As we pray for Ukraine and pray for peace, the NDP reiterates its commitment to support the resettlement of Ukrainians in Manitoba, where so many have found peace and prosperity over the decades. We will continue to work with the Manitoba Ukrainian community to identify ways to help those who are in danger. We call on the Progressive Conservative government to provide increased supports for local Ukrainian organizations in our province. We urge the premier to work in collaboration with the federal government to implement measures that expedite the immigration process so that Ukrainians are able to seek refuge and start a new life in Manitoba.
To the Ukrainian community in Burrows:
I’d like to wish the constituents of Burrows a very happy and healthy 2022. Despite the hardships of the pandemic, the past year was a wonderful year of community connection, collaboration, and perseverance in my constituency.
Throughout the year, I connected with community members at businesses, doorsteps, schools, and virtually. I was able to hear first-hand about the uncertainty and challenges faced by families in Burrows – particularly concerns about the Progressive Conservative government’s inability to invest in health care and education.
Constituents in Burrows have a vision for a government that stands up for all Manitobans. However, as we enter into a new year, it is clear that Premier Stefanson continues to follow in the footsteps of her predecessor, Brian Pallister. As cases take an unprecedented surge and people look towards the government for leadership, this premier is missing in action — just as she was when she was health minister.
The government has failed to make the necessary investments to keep Manitobans safe. To prevent the spread of the virus to our loved ones, getting tested is necessary. However, Premier Stefanson has not increased the capacity for mass rapid testing and effective contact tracing, leaving Manitobans in a vulnerable position.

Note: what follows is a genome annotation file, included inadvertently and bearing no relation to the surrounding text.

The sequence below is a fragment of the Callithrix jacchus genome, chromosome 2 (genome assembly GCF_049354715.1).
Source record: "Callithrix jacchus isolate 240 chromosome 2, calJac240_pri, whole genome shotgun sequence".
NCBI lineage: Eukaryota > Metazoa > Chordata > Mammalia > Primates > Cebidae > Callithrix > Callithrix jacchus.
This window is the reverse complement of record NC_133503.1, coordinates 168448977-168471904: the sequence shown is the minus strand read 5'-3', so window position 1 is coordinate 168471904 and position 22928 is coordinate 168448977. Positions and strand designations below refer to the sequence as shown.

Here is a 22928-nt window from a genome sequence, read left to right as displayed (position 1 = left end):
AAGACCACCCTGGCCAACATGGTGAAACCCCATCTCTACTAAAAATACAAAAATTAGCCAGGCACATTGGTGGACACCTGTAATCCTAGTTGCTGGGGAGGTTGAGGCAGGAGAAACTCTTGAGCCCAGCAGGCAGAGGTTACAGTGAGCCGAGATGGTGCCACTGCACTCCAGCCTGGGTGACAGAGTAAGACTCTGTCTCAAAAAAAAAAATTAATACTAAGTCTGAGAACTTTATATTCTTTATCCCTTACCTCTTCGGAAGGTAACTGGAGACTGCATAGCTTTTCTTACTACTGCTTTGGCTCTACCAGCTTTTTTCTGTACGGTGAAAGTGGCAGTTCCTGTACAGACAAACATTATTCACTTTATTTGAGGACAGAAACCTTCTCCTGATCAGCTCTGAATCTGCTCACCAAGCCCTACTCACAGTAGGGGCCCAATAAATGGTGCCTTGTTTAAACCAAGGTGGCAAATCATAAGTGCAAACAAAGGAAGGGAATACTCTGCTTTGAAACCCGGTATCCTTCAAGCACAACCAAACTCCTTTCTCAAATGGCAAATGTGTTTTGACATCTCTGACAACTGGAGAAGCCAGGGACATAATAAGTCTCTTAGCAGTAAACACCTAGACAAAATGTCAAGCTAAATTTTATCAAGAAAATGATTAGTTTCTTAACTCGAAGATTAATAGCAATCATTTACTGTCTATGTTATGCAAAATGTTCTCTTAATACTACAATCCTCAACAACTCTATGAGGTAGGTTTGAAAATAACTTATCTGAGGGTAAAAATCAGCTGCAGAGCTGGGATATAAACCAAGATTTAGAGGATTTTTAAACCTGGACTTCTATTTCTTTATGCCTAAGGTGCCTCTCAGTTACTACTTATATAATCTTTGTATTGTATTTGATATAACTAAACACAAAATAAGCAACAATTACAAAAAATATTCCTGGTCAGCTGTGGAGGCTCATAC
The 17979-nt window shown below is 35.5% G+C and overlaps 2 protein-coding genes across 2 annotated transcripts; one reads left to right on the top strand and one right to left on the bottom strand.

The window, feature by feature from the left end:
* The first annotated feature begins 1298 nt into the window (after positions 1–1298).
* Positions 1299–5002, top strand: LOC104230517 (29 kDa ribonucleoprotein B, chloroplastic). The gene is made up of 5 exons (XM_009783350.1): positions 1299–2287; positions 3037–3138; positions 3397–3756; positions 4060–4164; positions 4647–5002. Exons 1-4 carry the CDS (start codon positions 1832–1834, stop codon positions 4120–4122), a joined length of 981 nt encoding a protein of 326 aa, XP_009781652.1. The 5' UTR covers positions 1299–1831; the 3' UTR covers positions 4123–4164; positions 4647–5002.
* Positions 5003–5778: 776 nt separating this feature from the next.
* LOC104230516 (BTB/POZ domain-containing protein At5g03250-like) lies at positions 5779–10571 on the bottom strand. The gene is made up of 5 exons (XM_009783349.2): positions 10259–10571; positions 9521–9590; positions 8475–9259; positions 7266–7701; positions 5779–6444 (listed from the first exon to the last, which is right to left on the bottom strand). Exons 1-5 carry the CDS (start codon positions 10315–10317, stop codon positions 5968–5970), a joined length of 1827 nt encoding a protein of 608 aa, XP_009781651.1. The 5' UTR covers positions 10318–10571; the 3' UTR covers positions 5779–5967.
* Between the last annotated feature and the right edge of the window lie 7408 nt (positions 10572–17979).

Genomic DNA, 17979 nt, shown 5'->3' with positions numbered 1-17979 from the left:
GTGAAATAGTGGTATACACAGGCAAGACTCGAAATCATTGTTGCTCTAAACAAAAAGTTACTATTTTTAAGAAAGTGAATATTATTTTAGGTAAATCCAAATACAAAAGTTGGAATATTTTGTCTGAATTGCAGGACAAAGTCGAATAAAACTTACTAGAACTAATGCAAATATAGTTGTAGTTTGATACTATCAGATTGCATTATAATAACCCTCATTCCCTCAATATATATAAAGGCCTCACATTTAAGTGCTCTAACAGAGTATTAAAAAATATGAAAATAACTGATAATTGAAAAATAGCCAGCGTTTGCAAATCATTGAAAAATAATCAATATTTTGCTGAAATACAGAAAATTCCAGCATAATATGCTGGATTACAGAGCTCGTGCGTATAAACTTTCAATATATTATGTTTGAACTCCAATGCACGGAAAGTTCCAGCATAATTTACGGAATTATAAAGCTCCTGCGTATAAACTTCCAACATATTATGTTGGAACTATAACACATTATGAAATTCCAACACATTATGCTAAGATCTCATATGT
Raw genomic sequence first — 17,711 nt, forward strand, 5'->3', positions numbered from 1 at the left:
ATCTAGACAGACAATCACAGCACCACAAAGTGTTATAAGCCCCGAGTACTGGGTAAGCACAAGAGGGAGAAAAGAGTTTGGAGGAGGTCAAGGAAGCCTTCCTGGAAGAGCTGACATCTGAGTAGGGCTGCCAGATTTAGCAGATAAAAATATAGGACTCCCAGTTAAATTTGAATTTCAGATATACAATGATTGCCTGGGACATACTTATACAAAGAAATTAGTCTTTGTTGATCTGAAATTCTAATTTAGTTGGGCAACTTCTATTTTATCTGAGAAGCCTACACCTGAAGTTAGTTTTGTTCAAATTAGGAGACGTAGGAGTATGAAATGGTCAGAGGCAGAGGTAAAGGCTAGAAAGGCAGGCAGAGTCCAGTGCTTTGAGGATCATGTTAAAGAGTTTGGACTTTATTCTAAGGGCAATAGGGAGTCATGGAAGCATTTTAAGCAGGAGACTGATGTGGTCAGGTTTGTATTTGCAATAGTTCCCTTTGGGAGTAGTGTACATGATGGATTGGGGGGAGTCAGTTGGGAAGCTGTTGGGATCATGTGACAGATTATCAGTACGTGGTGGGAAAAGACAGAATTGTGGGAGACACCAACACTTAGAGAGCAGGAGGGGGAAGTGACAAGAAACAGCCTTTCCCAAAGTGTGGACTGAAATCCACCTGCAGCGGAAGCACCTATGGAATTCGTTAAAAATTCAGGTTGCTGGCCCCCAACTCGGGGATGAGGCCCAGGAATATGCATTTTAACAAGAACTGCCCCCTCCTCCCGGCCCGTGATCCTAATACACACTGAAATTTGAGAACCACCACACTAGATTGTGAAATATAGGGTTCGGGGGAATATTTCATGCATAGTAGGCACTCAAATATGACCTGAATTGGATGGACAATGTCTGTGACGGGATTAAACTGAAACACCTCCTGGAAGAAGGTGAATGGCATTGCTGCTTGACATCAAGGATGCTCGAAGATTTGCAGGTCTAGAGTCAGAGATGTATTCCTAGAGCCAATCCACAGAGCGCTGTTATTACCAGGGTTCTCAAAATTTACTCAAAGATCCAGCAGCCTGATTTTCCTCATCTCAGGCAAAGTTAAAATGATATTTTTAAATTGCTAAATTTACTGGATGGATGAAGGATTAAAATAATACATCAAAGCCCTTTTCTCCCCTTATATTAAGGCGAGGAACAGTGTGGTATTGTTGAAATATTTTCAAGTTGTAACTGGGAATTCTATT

On Nov. 23, Premier Heather Stefanson unveiled her throne speech in attempt to distinguish herself from her predecessor, Brian Pallister. This was Premier Stefanson’s chance to prove she’s different — but it’s clear that the priorities of the Pallister-Stefanson governments are aligned. Manitobans expect and deserve a government that will fix problems instead of making them worse.
The Progressive Conservative government under Pallister did a lot of damage to our province — from health care to education to raising the cost of living. Premier Stefanson’s throne speech offered nothing new to Manitobans who are waiting for answers on how we will emerge and recover from this pandemic and repair the damage done by Brian Pallister.
Up to 80 per cent of the commitments in Premier Stefanson’s throne speech were repeats from the Pallister administration. It is clear that nothing has changed at the decision-making table and the PC government continues to fail all Manitobans. Premier Stefanson is recycling ideas from a failed premier who prioritized cuts, not Manitobans.
The throne speech demonstrates that the PCs are not in touch with the realities Manitobans face. The premier failed to properly address the issues that Manitobans care about — fixing our health-care system, making life more affordable, investing in education, caring for seniors and post-pandemic recovery.
On Oct. 30, Progressive Conservative party members elected a new leader and the first female premier in Manitoba — Heather Stefanson.
While history was made in our province, there is nothing new about Premier Heather Stefanson. She may claim that her political agenda is nothing like that of former premier Brian Pallister but, in fact, she is not far removed from Pallister’s disreputable legacy. When she was health minister and Pallister’s deputy-premier, Heather Stefanson’s cuts eroded our health-care system and left Manitobans struggling during the COVID-19 pandemic.